# Determing two Nonlinear model fits with 95% confidence bands from one data set

I have the following data which is postulated to have contributions from two different sources .....as can be seen from the confidence band, many points are out of the band. Question: How can I separate the data into two groups such that I can have 2 fitting curves with less data out of confidence band for each cluster?

data = {{17.63, 3794.90}, {19.88, 2410.30}, {21.67, 3282.10}, {23.92,
3153.80}, {24.37, 2846.20}, {24.82, 2487.20}, {25.27,
1692.30}, {26.16, 1564.10}, {27.06, 3205.10}, {27.06,
3692.30}, {27.51, 3384.60}, {29.76, 1307.70}, {30.20,
3615.40}, {31.10, 3282.10}, {33.80, 1179.50}, {40.53,
1051.30}, {47.27, 1871.80}, {47.71, 2589.70}, {49.51,
410.26}, {49.51, 3435.90}, {49.96, 1538.50}, {52.20,
410.26}, {52.65, 948.72}, {52.65, 1179.50}, {54.90,
717.95}, {55.35, 1384.60}, {55.35, 615.38}, {55.80,
846.15}, {56.69, 1897.40}, {57.14, 589.74}, {57.59,
2384.60}, {59.84, 2025.60}, {60.29, 538.46}, {60.29,
358.97}, {62.08, 538.46}, {62.98, 384.62}, {63.43,
1128.20}, {63.43, 615.38}, {63.88, 871.79}, {63.88,
717.95}, {64.78, 461.54}, {64.78, 1615.40}, {65.22,
3743.60}, {67.02, 794.87}, {68.82, 1538.50}, {70.16,
487.18}, {70.16, 897.44}, {72.86, 538.46}, {72.86,
641.03}, {73.76, 435.90}, {74.65, 1538.50}, {74.65,
1205.10}, {75.55, 769.23}, {76.00, 307.69}, {76.45,
410.26}, {76.90, 794.87}, {76.90, 641.03}, {76.90,
538.46}, {80.49, 820.51}, {81.84, 743.59}, {83.18,
512.82}, {86.33, 487.18}, {87.67, 384.62}, {88.12,
1102.60}, {89.02, 871.79}, {94.86, 461.54}, {95.31,
205.13}, {95.76, 333.33}, {96.65, 538.46}, {98.45,
256.41}, {98.45, 461.54}, {98.90, 128.21}, {99.80,
282.05}, {100.24, 666.67}, {100.69, 487.18}, {100.69,
384.62}, {100.69, 153.85}, {102.04, 564.10}, {102.04,
230.77}, {102.94, 974.36}, {102.94, 692.31}, {105.18,
512.82}, {105.18, 282.05}, {105.18, 974.36}, {106.08,
179.49}, {106.53, 1102.60}, {106.98, 615.38}, {107.43,
410.26}, {107.43, 333.33}, {111.92, 384.62}};

nlm = NonlinearModelFit[data, a Exp[-b (x - c)], {a, b, c}, x]

{bands95[x_], bands99[x_], bands999[x_]} =
Table[nlm["MeanPredictionBands",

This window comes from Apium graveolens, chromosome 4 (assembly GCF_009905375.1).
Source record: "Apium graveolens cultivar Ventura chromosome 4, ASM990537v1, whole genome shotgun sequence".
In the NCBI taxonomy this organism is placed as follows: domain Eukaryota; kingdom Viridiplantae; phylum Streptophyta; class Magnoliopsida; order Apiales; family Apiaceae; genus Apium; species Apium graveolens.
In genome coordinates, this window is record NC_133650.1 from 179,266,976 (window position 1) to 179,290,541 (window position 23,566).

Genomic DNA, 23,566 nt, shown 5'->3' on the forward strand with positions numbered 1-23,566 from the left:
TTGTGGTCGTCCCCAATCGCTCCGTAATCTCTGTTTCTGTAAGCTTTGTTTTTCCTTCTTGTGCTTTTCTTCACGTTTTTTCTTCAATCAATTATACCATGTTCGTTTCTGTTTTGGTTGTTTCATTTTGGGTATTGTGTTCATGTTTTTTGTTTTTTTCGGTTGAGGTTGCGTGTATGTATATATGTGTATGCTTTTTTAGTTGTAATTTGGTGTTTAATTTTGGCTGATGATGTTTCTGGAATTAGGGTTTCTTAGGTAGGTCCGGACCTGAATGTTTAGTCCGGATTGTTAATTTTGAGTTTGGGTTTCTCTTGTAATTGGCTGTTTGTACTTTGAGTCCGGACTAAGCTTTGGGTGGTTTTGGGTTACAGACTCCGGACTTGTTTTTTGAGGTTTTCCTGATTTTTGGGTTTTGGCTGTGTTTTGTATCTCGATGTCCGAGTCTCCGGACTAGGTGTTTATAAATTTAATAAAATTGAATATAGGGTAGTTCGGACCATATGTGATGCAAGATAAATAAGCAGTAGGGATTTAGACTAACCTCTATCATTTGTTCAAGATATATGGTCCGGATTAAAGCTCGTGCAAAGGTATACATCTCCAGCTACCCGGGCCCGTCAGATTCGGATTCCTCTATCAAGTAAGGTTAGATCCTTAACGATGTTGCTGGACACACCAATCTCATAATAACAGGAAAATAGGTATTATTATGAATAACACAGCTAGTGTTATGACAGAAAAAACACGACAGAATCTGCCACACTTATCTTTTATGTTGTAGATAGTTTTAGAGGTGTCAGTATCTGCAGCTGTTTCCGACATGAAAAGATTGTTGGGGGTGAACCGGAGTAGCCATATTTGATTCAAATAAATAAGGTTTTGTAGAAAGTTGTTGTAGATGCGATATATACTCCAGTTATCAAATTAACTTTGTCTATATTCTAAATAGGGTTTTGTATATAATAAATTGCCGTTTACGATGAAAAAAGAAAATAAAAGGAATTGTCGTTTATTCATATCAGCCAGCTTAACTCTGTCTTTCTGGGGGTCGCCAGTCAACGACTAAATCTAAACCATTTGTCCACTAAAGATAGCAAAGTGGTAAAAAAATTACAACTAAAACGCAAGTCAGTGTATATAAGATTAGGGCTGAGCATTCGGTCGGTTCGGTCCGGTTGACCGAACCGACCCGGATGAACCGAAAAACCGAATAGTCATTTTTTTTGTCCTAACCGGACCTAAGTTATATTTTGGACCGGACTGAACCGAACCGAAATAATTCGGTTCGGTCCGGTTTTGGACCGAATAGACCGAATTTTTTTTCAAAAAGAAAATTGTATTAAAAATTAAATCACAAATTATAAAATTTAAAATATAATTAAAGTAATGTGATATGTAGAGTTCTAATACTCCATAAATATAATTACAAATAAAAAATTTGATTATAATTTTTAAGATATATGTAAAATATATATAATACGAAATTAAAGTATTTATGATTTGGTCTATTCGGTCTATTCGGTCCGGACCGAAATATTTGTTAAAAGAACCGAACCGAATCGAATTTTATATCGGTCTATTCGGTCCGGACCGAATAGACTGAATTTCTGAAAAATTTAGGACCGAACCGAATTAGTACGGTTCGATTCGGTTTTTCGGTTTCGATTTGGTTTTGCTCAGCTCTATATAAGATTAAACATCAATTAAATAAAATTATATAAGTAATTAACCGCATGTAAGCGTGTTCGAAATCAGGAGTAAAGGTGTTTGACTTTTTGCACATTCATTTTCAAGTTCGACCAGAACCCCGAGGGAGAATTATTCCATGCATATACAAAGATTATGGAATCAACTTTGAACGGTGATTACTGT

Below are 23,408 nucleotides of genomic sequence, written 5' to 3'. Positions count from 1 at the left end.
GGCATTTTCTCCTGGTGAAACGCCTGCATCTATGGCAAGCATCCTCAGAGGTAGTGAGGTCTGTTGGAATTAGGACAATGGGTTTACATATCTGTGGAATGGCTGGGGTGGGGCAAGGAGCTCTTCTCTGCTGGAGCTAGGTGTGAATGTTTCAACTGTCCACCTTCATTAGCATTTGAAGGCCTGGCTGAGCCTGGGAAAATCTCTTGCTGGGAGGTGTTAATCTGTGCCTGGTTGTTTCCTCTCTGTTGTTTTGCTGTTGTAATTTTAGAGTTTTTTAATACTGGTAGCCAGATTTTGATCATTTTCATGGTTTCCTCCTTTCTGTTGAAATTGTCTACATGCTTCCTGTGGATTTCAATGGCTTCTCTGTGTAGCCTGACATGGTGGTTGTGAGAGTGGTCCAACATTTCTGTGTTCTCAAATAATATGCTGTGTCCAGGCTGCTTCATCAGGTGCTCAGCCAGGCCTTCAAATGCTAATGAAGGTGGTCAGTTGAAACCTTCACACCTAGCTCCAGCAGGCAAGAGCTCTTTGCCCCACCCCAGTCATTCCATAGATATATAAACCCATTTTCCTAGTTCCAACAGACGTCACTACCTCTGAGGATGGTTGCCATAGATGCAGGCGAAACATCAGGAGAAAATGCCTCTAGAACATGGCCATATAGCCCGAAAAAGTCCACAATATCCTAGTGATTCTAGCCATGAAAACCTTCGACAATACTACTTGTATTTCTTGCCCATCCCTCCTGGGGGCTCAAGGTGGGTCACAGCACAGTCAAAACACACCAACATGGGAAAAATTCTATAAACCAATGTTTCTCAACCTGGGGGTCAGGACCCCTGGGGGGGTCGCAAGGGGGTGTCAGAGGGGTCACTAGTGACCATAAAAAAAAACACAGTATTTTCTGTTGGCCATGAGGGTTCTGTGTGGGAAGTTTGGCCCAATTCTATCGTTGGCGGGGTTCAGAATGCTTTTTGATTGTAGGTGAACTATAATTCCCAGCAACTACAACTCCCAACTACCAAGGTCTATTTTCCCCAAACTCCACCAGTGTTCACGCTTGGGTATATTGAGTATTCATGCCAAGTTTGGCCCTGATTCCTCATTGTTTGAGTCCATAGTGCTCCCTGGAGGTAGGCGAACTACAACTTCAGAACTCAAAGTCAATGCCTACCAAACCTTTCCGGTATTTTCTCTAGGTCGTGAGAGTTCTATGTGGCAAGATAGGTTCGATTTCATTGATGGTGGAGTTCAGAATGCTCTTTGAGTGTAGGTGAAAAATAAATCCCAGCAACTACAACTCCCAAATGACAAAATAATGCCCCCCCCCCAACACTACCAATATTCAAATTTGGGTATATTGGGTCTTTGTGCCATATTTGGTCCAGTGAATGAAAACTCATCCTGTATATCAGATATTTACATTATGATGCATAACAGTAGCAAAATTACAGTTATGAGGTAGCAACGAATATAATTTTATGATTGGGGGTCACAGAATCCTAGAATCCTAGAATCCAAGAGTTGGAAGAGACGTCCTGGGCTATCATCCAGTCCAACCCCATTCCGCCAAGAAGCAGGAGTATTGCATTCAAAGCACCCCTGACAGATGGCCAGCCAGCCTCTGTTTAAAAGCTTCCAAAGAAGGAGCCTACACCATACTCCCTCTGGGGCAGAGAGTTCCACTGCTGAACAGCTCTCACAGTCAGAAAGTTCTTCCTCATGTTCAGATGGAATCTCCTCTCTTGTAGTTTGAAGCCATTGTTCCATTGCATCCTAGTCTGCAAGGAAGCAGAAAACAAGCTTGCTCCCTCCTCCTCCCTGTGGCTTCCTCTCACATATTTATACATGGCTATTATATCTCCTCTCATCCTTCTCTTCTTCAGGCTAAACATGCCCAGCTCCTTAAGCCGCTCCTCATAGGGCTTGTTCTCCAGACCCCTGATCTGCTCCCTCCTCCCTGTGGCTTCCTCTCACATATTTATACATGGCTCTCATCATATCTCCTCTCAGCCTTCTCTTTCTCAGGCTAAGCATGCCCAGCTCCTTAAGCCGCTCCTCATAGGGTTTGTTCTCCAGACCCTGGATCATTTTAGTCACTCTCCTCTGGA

ConfidenceLevel -> cl], {cl, {.85, .95, .999}}];

Show[ListPlot[data],
Plot[{nlm[x], bands95[x], bands95[x], bands99[x], bands999[x]}, {x,
1, 105}, Filling -> {2 -> {1}, 3 -> {2}, 4 -> {3}, 5 -> {4}}]]


• Can you edit your code properly to make it easier for folks to help you out? Jan 7, 2014 at 1:41
• OK, just inserted a missing line which I left out earlier Jan 7, 2014 at 1:53
• You've posted several other questions on this site, so I'm sure you know how to present code properly. I edited your question and dropped some of the precision of data for purposes of clarity. Jan 7, 2014 at 2:07
• When you say "two different sources" do you mean you wish to model the data with a Exp[-b (x - c)]+ d Exp[-e (x - f)] ? Jan 7, 2014 at 2:39
• So each data point fits EITHER a Exp[-b(x-c) or d Exp[-e(x-f]? If this is the case you may need to come up with some criteria to separate the data, as Mathematica won't know a priori how to bin the data. Jan 7, 2014 at 3:01

The data you represent is cloud-like. Indeed, a brief look at the ListPlot[data]shows that at the approximately same x values the y coordinates may differ 2-3 fold. Such cloudy appearance are typical e.g. for biological data or can be met in polymer physics. In such cases people typically say that the difference by factor 2-3 plays no role, and they are only interested in the exponents, rather than in coefficients.

What I can propose here is to represent the data in the semi-log scale:

    Clear[dataWithin];
Manipulate[
dataWithin =
Select[data, #[[2]] <= a1*Exp[-b1*#[[1]]] && #[[2]] >=
a2*Exp[-b2*#[[1]]] &];
Show[{